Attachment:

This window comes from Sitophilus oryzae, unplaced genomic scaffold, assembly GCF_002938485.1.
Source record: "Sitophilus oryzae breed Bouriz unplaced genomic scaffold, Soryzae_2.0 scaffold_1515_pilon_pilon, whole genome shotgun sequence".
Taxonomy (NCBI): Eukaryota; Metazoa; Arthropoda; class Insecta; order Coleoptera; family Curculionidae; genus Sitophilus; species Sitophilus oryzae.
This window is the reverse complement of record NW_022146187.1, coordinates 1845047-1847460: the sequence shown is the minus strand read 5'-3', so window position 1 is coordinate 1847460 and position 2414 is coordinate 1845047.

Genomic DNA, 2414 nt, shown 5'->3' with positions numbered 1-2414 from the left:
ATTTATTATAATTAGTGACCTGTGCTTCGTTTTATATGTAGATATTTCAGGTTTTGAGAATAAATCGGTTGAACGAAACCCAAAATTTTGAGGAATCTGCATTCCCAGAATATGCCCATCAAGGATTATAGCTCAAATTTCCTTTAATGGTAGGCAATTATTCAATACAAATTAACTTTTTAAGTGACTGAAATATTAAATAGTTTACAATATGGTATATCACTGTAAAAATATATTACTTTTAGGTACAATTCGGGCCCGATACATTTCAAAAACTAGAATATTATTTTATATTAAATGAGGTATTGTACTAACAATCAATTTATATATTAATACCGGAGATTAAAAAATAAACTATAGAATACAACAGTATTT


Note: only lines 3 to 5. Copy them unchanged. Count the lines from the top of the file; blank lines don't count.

Taxonomy (NCBI): Eukaryota; Metazoa; Arthropoda; class Insecta; order Coleoptera; family Curculionidae; genus Sitophilus; species Sitophilus oryzae.
This window is the reverse complement of record NW_022146187.1, coordinates 1845047-1847460: the sequence shown is the minus strand read 5'-3', so window position 1 is coordinate 1847460 and position 2414 is coordinate 1845047.

Genomic DNA, 2414 nt, shown 5'->3' with positions numbered 1-2414 from the left: